Iron-Deficiency

Iron Deficiency

Iron

Iron is an important dietary mineral that is involved in multiple bodily functions. Perhaps most notably is its role in the transport of oxygen around the body, which is essential to the production of energy by the body’s cells. Iron is also vital for brain development.

Children from babyhood through to the teen years have very high requirements for iron so it is important to ensure their diet meets their needs.

Iron Deficiency

Children 1 to 3 years old are at higher risk of iron deficiency anaemia mainly because their increased needs for iron may not be met by their diet.

What is iron deficiency?

Iron is present in all cells and has several vital functions, including being part of haemoglobin, the substance that transports oxygen in the blood.

Iron deficiency occurs when there is insufficient iron in the body to meet the child’s needs.

What are the possible symptoms and signs of iron deficiency?

  • Fatigue
  • Irritability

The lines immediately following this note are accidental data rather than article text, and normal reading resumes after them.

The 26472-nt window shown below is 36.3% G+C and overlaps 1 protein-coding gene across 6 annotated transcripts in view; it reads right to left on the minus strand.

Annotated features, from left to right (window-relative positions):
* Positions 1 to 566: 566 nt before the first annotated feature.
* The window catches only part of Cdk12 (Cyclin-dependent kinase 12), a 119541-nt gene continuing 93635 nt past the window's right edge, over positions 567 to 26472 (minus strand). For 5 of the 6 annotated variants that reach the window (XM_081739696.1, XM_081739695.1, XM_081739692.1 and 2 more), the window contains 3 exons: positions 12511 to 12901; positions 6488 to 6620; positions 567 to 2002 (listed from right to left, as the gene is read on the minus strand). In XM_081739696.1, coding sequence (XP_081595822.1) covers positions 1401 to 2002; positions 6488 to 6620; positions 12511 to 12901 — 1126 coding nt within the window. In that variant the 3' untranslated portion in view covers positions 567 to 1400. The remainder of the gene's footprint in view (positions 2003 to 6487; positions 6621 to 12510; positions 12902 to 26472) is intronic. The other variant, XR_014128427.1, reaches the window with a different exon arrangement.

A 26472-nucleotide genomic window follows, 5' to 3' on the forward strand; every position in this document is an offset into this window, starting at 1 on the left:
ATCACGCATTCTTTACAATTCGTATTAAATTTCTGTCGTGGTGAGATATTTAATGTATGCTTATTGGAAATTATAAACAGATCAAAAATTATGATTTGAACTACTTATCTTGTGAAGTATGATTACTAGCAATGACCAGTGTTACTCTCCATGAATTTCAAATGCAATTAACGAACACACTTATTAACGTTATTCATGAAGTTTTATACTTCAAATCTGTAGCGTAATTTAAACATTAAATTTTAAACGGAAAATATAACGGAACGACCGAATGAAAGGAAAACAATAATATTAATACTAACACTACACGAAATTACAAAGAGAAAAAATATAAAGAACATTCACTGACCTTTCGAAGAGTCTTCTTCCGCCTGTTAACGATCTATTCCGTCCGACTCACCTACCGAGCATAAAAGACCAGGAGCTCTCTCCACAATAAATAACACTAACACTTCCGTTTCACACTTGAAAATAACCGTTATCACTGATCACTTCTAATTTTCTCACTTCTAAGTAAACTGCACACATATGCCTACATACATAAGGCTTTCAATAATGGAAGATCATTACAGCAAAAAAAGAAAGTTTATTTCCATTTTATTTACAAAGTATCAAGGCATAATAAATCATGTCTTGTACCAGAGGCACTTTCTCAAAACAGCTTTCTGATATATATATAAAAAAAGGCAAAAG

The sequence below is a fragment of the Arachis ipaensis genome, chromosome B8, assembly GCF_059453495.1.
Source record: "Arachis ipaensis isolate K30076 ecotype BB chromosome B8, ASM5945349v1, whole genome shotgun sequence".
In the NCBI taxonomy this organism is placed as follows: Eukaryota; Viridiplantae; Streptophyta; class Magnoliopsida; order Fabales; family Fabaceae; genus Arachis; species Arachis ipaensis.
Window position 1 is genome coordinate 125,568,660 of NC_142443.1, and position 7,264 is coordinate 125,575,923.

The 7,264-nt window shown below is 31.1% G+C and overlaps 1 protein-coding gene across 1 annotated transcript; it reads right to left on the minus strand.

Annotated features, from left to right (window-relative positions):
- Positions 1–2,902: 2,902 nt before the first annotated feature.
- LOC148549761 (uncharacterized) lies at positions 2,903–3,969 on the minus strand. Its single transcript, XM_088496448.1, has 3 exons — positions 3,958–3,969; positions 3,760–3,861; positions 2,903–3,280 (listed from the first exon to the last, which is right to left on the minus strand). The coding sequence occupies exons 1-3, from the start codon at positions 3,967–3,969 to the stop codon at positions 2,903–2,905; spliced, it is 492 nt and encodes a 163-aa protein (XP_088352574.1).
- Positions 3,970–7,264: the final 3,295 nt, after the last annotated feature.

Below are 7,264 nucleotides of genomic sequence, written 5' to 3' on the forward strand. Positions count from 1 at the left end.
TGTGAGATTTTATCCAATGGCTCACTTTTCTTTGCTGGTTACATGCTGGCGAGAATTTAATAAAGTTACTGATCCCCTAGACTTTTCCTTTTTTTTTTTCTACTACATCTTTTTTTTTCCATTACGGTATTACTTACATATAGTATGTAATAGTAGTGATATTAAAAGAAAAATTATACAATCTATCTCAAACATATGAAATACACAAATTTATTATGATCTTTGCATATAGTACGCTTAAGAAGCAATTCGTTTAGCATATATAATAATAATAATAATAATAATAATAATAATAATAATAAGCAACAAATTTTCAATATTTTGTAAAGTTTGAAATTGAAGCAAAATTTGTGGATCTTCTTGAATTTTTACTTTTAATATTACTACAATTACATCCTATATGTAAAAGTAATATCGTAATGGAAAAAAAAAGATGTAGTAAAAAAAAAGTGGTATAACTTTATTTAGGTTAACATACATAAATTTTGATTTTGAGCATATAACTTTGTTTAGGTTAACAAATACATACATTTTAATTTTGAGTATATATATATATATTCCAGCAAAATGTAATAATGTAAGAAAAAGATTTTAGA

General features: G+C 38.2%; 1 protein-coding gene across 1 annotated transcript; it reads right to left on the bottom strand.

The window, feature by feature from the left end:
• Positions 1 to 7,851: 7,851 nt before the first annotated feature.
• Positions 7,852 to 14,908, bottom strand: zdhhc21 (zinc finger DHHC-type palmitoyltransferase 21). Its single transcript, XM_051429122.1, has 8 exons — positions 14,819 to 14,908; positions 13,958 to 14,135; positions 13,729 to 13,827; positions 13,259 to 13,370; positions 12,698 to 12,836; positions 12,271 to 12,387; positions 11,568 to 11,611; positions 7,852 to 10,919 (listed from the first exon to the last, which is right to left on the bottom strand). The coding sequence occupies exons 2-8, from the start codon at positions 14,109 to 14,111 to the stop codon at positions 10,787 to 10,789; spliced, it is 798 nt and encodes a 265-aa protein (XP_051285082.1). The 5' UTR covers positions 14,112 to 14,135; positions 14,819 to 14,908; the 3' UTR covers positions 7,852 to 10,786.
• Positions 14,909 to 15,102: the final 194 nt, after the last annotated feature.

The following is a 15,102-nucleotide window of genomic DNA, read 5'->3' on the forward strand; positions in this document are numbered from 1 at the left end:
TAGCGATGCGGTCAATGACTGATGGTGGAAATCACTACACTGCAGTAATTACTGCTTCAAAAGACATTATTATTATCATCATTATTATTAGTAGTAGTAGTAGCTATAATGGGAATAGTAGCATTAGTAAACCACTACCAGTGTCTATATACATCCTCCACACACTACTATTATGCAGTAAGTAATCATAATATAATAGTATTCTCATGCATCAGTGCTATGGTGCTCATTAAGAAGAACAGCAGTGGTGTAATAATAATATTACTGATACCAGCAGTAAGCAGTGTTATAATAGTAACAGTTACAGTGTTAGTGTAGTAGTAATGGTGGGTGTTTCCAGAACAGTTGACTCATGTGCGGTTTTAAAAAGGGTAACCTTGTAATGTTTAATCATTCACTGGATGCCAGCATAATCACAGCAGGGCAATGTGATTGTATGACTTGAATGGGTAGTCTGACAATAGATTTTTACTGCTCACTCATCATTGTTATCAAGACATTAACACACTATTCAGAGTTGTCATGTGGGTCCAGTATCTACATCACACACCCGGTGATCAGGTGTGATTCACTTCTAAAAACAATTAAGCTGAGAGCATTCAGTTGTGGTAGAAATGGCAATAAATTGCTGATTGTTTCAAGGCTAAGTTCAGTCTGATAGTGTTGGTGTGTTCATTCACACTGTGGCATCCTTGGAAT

• Pallor
  • Diminished mental, motor and behavioural functioning

Can iron deficiency be treated?

Your healthcare professional can diagnose and treat iron deficiency, but prevention is the ultimate goal.

How can iron deficiency be prevented in the 1st and 2nd years of life?

  • Start complementary foods rich in iron from around 6 months of age. Talk to your health care professional to suggest a suitable option.
  • Avoid cow’s milk, as it is low in iron
  • Feed a variety of foods rich in iron and vitamin C
  • Use iron-fortified cereals

Which foods are rich in iron?

  • Meat
  • Fish
  • Age appropriate Iron-fortified cereals
  • Brown bread
  • Beans
  • Spinach

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